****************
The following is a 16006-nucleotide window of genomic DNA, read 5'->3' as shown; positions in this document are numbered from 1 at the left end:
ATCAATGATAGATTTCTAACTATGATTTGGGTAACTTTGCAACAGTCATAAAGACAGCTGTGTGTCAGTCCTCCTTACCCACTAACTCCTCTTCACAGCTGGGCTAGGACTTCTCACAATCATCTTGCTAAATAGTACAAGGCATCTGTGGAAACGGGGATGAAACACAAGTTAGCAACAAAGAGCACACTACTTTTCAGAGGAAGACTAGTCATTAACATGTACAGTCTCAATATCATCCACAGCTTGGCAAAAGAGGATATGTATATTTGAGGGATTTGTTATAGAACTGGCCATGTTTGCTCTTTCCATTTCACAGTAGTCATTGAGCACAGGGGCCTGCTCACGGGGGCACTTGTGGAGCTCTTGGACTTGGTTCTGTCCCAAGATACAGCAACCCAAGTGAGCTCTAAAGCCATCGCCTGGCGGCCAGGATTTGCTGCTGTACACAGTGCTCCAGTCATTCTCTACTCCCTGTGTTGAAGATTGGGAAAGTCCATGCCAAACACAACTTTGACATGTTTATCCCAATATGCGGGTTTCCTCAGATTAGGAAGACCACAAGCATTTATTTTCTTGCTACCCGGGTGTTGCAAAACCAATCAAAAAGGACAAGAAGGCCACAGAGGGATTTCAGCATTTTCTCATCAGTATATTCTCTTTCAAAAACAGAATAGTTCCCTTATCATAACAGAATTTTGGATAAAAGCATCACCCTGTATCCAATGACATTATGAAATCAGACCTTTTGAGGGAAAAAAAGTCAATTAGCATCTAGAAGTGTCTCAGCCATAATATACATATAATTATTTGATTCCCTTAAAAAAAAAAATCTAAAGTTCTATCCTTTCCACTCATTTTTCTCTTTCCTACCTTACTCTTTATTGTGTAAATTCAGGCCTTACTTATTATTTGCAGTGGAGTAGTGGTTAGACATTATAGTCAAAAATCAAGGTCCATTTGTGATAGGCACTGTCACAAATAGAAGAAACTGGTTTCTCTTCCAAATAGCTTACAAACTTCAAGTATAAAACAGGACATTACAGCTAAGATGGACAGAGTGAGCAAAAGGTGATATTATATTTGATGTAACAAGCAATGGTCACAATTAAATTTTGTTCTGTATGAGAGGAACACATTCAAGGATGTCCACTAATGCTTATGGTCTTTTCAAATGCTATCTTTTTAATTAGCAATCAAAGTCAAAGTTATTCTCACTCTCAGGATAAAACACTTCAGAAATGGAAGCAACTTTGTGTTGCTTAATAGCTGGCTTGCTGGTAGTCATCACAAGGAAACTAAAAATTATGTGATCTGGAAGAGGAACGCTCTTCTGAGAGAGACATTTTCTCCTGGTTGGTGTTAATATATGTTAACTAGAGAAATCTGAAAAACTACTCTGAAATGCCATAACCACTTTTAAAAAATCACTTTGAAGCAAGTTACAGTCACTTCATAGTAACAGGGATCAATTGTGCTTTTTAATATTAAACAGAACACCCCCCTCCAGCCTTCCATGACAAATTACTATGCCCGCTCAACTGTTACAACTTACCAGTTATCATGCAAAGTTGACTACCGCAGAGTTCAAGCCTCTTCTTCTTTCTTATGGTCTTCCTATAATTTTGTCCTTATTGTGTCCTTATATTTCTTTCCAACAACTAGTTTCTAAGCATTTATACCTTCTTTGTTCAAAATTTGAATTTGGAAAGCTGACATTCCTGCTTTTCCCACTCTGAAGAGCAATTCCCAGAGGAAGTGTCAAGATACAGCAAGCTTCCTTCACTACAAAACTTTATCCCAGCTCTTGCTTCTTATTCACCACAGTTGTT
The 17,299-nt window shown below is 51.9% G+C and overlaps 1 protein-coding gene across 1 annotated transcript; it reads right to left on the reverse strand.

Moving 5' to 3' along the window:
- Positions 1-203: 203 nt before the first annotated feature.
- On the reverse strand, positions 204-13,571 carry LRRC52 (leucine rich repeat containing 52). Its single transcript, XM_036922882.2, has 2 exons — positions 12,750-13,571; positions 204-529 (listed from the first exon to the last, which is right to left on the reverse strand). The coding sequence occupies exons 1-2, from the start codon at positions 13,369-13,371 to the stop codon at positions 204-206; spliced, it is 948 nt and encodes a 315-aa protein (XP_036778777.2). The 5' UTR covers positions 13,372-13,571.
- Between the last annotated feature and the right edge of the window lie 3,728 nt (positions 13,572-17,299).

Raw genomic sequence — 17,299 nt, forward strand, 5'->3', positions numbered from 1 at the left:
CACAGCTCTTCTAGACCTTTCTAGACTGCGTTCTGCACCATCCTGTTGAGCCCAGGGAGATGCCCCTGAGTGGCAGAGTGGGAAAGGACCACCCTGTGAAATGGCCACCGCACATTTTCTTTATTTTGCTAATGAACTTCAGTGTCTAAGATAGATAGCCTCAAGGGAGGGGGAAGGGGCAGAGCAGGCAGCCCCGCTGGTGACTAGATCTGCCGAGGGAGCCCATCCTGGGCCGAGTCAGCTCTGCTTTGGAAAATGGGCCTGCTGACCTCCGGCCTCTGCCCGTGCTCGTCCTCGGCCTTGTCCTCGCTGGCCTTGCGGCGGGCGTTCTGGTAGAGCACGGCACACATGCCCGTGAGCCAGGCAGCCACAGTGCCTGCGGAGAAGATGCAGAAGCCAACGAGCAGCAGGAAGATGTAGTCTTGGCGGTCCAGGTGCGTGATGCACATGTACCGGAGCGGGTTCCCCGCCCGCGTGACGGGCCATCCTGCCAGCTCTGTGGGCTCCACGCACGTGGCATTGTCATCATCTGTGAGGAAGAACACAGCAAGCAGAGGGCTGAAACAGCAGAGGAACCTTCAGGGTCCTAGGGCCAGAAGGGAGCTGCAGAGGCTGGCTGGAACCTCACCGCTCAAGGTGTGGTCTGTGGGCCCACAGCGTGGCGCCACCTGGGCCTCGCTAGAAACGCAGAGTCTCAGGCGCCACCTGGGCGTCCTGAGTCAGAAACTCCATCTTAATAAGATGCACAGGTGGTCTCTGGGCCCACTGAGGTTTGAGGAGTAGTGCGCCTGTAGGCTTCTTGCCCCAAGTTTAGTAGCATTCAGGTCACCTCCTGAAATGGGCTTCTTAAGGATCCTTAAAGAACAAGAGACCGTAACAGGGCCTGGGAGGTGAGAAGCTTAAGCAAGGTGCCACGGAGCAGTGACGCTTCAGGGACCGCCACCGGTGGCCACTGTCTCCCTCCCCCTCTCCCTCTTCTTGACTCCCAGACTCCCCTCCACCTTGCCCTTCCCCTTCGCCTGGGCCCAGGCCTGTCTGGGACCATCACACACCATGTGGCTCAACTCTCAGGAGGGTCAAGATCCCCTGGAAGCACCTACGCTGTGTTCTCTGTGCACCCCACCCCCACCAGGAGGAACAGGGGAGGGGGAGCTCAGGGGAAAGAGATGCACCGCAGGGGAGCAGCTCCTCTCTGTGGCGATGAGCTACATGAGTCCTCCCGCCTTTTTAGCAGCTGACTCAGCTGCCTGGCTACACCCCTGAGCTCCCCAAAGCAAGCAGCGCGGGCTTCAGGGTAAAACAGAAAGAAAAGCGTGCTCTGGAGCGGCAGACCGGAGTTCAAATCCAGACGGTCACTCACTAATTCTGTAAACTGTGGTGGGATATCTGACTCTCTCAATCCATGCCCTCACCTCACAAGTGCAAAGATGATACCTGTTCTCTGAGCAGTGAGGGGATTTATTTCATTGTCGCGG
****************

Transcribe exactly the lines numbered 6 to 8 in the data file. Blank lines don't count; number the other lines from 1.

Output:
- On the reverse strand, positions 204-13,571 carry LRRC52 (leucine rich repeat containing 52). Its single transcript, XM_036922882.2, has 2 exons — positions 12,750-13,571; positions 204-529 (listed from the first exon to the last, which is right to left on the reverse strand). The coding sequence occupies exons 1-2, from the start codon at positions 13,369-13,371 to the stop codon at positions 204-206; spliced, it is 948 nt and encodes a 315-aa protein (XP_036778777.2). The 5' UTR covers positions 13,372-13,571.
- Between the last annotated feature and the right edge of the window lie 3,728 nt (positions 13,572-17,299).

Raw genomic sequence — 17,299 nt, forward strand, 5'->3', positions numbered from 1 at the left: